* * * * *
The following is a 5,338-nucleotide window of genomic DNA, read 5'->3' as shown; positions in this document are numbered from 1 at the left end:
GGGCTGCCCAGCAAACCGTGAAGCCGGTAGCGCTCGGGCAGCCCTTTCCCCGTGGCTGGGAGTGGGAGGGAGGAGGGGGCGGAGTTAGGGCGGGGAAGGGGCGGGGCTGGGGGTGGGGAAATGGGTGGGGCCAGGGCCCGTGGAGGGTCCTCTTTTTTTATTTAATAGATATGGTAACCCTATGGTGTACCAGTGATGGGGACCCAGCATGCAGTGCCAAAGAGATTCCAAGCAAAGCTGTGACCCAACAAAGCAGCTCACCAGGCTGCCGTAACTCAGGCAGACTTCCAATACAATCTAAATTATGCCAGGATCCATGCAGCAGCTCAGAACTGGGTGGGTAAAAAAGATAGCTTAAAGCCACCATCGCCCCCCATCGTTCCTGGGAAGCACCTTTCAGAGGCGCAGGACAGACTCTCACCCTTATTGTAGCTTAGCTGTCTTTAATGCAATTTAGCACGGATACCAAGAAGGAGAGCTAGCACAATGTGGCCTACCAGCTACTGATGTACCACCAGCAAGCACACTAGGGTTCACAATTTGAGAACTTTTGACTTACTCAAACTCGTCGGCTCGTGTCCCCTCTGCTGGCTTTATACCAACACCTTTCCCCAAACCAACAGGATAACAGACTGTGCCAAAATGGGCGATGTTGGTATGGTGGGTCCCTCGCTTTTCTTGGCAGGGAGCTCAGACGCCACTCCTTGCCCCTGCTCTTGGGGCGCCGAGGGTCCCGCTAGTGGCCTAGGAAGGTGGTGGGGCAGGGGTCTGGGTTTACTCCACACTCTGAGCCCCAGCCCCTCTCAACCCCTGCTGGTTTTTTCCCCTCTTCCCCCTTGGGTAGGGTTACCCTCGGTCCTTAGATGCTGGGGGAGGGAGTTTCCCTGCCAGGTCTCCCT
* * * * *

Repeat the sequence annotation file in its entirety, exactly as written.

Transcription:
The following is a 5,338-nucleotide window of genomic DNA, read 5'->3' as shown; positions in this document are numbered from 1 at the left end:
GGGCTGCCCAGCAAACCGTGAAGCCGGTAGCGCTCGGGCAGCCCTTTCCCCGTGGCTGGGAGTGGGAGGGAGGAGGGGGCGGAGTTAGGGCGGGGAAGGGGCGGGGCTGGGGGTGGGGAAATGGGTGGGGCCAGGGCCCGTGGAGGGTCCTCTTTTTTTATTTAATAGATATGGTAACCCTATGGTGTACCAGTGATGGGGACCCAGCATGCAGTGCCAAAGAGATTCCAAGCAAAGCTGTGACCCAACAAAGCAGCTCACCAGGCTGCCGTAACTCAGGCAGACTTCCAATACAATCTAAATTATGCCAGGATCCATGCAGCAGCTCAGAACTGGGTGGGTAAAAAAGATAGCTTAAAGCCACCATCGCCCCCCATCGTTCCTGGGAAGCACCTTTCAGAGGCGCAGGACAGACTCTCACCCTTATTGTAGCTTAGCTGTCTTTAATGCAATTTAGCACGGATACCAAGAAGGAGAGCTAGCACAATGTGGCCTACCAGCTACTGATGTACCACCAGCAAGCACACTAGGGTTCACAATTTGAGAACTTTTGACTTACTCAAACTCGTCGGCTCGTGTCCCCTCTGCTGGCTTTATACCAACACCTTTCCCCAAACCAACAGGATAACAGACTGTGCCAAAATGGGCGATGTTGGTATGGTGGGTCCCTCGCTTTTCTTGGCAGGGAGCTCAGACGCCACTCCTTGCCCCTGCTCTTGGGGCGCCGAGGGTCCCGCTAGTGGCCTAGGAAGGTGGTGGGGCAGGGGTCTGGGTTTACTCCACACTCTGAGCCCCAGCCCCTCTCAACCCCTGCTGGTTTTTTCCCCTCTTCCCCCTTGGGTAGGGTTACCCTCGGTCCTTAGATGCTGGGGGAGGGAGTTTCCCTGCCAGGTCTCCCT